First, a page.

The weather conditions were miserable... (laughs) It was rather a fight or a battle for us than a concert... Let's put it this way: For half a year you prepare yourself every day before the show, like we always did, and you are in a room where it's really hot, like in summer, the air-conditionning is running, because you're sweating like hell, and one day you get used to these temperatures. And then we went on stage to play our songs and we were met by temperatures below zero, with storm, with snow (starts laughing) and rain and whatever, your fingers almost freeze to your guitar, and the drummer's legs are so cold that he can hardly play the double bass. These are not the conditions a musician hopes for. Nobody hopes for such conditions. However, of course, we were professional enough to cope with this situation and perform our show, that's for sure, but we would have hoped for better weather. A great praise to our fans who stood in this shitty weather in the rain for two hours and celebrated our music. Hats off! But it wasn't much nicer on stage either, because the rain was lashing from the side on the stage so that I often stood in the rain with my guitar. Extremely unpleasant...

Everbody, without exception, was wondering why you didn't invite any former band members to the farewell-show, who could have played one or two songs as special guests. I'm quite sure none of the guys would have said "no"...

Very simple. I'm not a person who lives in the past - I live in the present for the future. Those people used to be part of the band a long time ago. And the band, the guys who were part of it on this very evening, they wanted to play this show and wanted to finish the RUNNING WILD chapter together with me. I don't like bringing up former musicians, who haven't been in the band for 20 years or so, back on stage. And it would have been complicated concerning the organization prior to the show and its timing as well. I just wanted to perform as many songs as possible and give a two hour show, which is usually not common at a festival. We got a special permission for these songs from Holger (editor's note: Holger Hübner, organizer of Wacken Open Air), because we wanted to play this final show. I also gave thanks to those who had been part of the band over the time. Hats off to all those who worked on this project. But, like I said, when the band is on stage, you only see people who are currently part of it.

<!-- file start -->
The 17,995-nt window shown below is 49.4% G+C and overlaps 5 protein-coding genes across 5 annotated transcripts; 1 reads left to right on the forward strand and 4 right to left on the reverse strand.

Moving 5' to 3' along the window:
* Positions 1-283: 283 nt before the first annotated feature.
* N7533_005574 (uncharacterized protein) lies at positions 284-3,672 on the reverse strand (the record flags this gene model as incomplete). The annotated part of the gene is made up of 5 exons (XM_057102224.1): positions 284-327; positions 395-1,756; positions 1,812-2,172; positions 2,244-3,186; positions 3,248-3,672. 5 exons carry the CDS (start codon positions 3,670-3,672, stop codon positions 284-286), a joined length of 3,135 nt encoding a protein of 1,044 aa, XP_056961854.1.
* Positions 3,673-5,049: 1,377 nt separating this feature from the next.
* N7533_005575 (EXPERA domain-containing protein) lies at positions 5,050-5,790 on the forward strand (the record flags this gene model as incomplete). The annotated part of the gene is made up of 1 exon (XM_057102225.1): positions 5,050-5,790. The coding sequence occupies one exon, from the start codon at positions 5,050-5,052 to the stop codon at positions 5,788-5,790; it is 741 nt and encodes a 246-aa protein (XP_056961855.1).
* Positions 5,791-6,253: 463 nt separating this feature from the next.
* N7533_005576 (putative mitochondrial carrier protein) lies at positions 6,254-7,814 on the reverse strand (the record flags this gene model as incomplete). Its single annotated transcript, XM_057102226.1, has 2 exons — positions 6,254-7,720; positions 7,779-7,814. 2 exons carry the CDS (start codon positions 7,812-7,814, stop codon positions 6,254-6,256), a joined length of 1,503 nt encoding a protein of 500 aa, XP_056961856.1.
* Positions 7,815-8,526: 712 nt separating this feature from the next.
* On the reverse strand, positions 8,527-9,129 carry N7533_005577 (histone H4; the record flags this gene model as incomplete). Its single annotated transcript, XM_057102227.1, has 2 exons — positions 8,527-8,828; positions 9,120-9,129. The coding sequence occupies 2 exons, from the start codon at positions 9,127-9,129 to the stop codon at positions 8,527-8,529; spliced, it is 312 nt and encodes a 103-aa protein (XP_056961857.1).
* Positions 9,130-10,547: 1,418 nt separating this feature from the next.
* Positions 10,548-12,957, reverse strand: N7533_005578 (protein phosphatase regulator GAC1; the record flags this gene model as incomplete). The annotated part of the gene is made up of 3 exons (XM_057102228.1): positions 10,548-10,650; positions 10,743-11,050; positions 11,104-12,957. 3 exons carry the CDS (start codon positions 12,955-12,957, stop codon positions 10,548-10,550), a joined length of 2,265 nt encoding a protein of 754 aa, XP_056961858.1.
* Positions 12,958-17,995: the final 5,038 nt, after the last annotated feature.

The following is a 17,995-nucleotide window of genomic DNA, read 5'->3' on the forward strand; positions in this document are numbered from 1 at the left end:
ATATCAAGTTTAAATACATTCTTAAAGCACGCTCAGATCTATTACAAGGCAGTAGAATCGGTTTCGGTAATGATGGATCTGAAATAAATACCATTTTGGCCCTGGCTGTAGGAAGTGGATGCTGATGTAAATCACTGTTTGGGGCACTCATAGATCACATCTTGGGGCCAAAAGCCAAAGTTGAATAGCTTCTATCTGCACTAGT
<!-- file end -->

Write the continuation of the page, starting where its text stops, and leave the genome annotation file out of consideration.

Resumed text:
Will RUNNING WILD really be history after the release of the live-DVD or is there a chance of a comeback sometime, if not live then maybe with a new album?

To be honest - I'm currently not thinking about this at all, because in the future I'm going to do a lot of other things. By the way, I finished working on the live-DVD in July 2010 already, and at the moment I am in touch with Dirk Illing, who is doing the front cover artwork. It's almost done, just one more meeting with the guys doing the editing, and the DVD is finished. And there is another project in planning and several producers would like to do it and several record companies have already indicated their interest respectively. As the old albums from Modern Music and later Sanctuary Records are unavailable, because Universal Music is not interested yet in republishing them again, we had the idea of producing a double-CD as a best-of album. And as I got back the copyright for the songs in 2006, I can record some old songs - at least 22 or 23 tracks - completely new. This is definitely a project I want to finish this year in order to publish it at the latest next year. This will be a good opportunity for newer fans to buy these songs, for example from the albums "Death Or Glory" or "Port Royal" and so on.